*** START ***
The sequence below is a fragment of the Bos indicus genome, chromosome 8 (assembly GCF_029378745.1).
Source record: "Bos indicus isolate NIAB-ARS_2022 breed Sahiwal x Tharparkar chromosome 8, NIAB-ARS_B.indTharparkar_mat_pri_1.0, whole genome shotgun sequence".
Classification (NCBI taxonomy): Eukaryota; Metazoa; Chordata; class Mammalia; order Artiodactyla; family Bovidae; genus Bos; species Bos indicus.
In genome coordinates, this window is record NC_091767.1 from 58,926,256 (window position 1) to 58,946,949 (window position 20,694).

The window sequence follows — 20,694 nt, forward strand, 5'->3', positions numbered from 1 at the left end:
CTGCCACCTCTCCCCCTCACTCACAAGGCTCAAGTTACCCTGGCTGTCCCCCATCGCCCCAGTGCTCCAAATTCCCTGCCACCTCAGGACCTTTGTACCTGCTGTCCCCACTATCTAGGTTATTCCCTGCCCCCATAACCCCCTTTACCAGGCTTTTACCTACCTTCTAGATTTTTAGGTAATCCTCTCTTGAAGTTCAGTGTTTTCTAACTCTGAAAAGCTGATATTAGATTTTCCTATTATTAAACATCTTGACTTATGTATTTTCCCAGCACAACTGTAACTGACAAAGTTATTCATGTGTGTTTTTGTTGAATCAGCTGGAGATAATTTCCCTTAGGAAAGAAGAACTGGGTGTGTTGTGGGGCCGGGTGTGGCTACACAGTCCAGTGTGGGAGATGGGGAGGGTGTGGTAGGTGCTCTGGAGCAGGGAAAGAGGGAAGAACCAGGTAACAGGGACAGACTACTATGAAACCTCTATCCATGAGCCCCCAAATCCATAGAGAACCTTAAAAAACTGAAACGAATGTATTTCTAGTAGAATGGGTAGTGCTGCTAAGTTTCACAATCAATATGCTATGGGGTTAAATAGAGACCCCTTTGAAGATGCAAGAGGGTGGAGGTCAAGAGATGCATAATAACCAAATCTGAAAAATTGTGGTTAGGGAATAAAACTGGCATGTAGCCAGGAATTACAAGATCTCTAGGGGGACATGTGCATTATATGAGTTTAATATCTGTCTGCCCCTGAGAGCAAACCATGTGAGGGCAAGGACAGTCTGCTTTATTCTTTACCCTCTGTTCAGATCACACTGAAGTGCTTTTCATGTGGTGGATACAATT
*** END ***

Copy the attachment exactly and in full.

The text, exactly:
The sequence below is a fragment of the Bos indicus genome, chromosome 8 (assembly GCF_029378745.1).
Source record: "Bos indicus isolate NIAB-ARS_2022 breed Sahiwal x Tharparkar chromosome 8, NIAB-ARS_B.indTharparkar_mat_pri_1.0, whole genome shotgun sequence".
Classification (NCBI taxonomy): Eukaryota; Metazoa; Chordata; class Mammalia; order Artiodactyla; family Bovidae; genus Bos; species Bos indicus.
In genome coordinates, this window is record NC_091767.1 from 58,926,256 (window position 1) to 58,946,949 (window position 20,694).

The window sequence follows — 20,694 nt, forward strand, 5'->3', positions numbered from 1 at the left end:
CTGCCACCTCTCCCCCTCACTCACAAGGCTCAAGTTACCCTGGCTGTCCCCCATCGCCCCAGTGCTCCAAATTCCCTGCCACCTCAGGACCTTTGTACCTGCTGTCCCCACTATCTAGGTTATTCCCTGCCCCCATAACCCCCTTTACCAGGCTTTTACCTACCTTCTAGATTTTTAGGTAATCCTCTCTTGAAGTTCAGTGTTTTCTAACTCTGAAAAGCTGATATTAGATTTTCCTATTATTAAACATCTTGACTTATGTATTTTCCCAGCACAACTGTAACTGACAAAGTTATTCATGTGTGTTTTTGTTGAATCAGCTGGAGATAATTTCCCTTAGGAAAGAAGAACTGGGTGTGTTGTGGGGCCGGGTGTGGCTACACAGTCCAGTGTGGGAGATGGGGAGGGTGTGGTAGGTGCTCTGGAGCAGGGAAAGAGGGAAGAACCAGGTAACAGGGACAGACTACTATGAAACCTCTATCCATGAGCCCCCAAATCCATAGAGAACCTTAAAAAACTGAAACGAATGTATTTCTAGTAGAATGGGTAGTGCTGCTAAGTTTCACAATCAATATGCTATGGGGTTAAATAGAGACCCCTTTGAAGATGCAAGAGGGTGGAGGTCAAGAGATGCATAATAACCAAATCTGAAAAATTGTGGTTAGGGAATAAAACTGGCATGTAGCCAGGAATTACAAGATCTCTAGGGGGACATGTGCATTATATGAGTTTAATATCTGTCTGCCCCTGAGAGCAAACCATGTGAGGGCAAGGACAGTCTGCTTTATTCTTTACCCTCTGTTCAGATCACACTGAAGTGCTTTTCATGTGGTGGATACAATT